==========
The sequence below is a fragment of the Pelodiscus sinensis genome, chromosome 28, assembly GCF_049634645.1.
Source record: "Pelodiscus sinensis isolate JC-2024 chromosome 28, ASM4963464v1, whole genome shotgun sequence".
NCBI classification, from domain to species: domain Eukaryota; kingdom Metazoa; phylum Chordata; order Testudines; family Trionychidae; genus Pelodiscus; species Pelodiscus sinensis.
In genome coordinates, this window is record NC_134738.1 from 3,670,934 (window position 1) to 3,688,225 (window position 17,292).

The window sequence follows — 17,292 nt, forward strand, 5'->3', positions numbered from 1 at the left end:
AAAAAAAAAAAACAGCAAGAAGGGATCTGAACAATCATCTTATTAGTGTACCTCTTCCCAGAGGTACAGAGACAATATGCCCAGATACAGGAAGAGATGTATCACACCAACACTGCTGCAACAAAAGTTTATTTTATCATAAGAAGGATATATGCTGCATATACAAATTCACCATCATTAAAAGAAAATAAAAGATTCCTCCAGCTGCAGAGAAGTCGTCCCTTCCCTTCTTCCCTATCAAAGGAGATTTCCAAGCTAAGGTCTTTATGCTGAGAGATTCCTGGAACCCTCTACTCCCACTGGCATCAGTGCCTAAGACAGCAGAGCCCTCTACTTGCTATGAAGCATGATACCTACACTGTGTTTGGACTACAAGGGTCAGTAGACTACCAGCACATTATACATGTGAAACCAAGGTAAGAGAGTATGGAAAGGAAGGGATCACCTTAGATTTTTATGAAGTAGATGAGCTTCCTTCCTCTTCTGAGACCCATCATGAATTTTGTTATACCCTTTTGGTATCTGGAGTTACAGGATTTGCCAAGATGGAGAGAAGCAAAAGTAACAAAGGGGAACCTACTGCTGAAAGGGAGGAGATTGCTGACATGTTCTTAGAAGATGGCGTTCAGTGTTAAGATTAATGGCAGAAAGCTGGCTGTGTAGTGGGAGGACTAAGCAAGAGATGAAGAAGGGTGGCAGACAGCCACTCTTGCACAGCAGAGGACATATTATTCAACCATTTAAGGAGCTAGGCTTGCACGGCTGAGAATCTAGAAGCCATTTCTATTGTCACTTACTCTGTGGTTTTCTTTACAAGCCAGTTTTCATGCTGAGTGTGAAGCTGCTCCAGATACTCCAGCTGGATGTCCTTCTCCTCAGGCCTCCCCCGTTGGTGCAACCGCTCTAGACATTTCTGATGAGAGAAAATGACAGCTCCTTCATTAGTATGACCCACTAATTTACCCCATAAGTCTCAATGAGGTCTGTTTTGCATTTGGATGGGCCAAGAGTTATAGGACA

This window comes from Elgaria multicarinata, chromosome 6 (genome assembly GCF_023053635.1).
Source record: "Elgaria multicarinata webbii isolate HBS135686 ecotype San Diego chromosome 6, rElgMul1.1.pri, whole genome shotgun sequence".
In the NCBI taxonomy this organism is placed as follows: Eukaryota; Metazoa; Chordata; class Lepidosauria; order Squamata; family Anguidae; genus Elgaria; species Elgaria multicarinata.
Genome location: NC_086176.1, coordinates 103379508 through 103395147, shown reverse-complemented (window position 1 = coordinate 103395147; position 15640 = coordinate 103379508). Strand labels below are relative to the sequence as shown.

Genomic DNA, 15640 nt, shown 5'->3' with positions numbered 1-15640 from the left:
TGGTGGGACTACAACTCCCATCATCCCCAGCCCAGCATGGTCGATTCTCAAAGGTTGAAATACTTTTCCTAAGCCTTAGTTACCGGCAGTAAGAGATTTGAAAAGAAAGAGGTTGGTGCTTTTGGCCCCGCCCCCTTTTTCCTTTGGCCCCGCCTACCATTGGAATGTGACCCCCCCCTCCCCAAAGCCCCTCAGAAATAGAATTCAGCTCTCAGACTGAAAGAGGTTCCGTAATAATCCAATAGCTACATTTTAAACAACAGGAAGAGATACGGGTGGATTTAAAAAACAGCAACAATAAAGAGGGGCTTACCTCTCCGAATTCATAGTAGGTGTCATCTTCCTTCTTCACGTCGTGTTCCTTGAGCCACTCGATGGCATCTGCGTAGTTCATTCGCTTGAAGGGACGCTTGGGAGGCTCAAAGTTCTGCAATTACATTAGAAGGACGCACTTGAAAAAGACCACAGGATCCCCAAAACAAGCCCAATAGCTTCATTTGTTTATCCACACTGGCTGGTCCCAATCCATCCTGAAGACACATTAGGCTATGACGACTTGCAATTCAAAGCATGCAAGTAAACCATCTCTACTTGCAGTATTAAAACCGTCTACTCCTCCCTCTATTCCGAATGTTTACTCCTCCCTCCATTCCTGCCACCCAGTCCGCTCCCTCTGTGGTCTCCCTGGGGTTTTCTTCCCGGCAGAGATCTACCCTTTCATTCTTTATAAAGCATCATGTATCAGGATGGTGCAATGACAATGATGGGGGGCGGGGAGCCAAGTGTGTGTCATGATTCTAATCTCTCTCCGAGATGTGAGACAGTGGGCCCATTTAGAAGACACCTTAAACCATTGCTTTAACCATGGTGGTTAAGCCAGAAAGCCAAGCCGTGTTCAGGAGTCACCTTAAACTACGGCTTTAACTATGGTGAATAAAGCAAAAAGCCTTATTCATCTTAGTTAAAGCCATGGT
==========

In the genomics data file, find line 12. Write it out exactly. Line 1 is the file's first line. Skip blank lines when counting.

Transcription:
TGGTGGGACTACAACTCCCATCATCCCCAGCCCAGCATGGTCGATTCTCAAAGGTTGAAATACTTTTCCTAAGCCTTAGTTACCGGCAGTAAGAGATTTGAAAAGAAAGAGGTTGGTGCTTTTGGCCCCGCCCCCTTTTTCCTTTGGCCCCGCCTACCATTGGAATGTGACCCCCCCCTCCCCAAAGCCCCTCAGAAATAGAATTCAGCTCTCAGACTGAAAGAGGTTCCGTAATAATCCAATAGCTACATTTTAAACAACAGGAAGAGATACGGGTGGATTTAAAAAACAGCAACAATAAAGAGGGGCTTACCTCTCCGAATTCATAGTAGGTGTCATCTTCCTTCTTCACGTCGTGTTCCTTGAGCCACTCGATGGCATCTGCGTAGTTCATTCGCTTGAAGGGACGCTTGGGAGGCTCAAAGTTCTGCAATTACATTAGAAGGACGCACTTGAAAAAGACCACAGGATCCCCAAAACAAGCCCAATAGCTTCATTTGTTTATCCACACTGGCTGGTCCCAATCCATCCTGAAGACACATTAGGCTATGACGACTTGCAATTCAAAGCATGCAAGTAAACCATCTCTACTTGCAGTATTAAAACCGTCTACTCCTCCCTCTATTCCGAATGTTTACTCCTCCCTCCATTCCTGCCACCCAGTCCGCTCCCTCTGTGGTCTCCCTGGGGTTTTCTTCCCGGCAGAGATCTACCCTTTCATTCTTTATAAAGCATCATGTATCAGGATGGTGCAATGACAATGATGGGGGGCGGGGAGCCAAGTGTGTGTCATGATTCTAATCTCTCTCCGAGATGTGAGACAGTGGGCCCATTTAGAAGACACCTTAAACCATTGCTTTAACCATGGTGGTTAAGCCAGAAAGCCAAGCCGTGTTCAGGAGTCACCTTAAACTACGGCTTTAACTATGGTGAATAAAGCAAAAAGCCTTATTCATCTTAGTTAAAGCCATGGT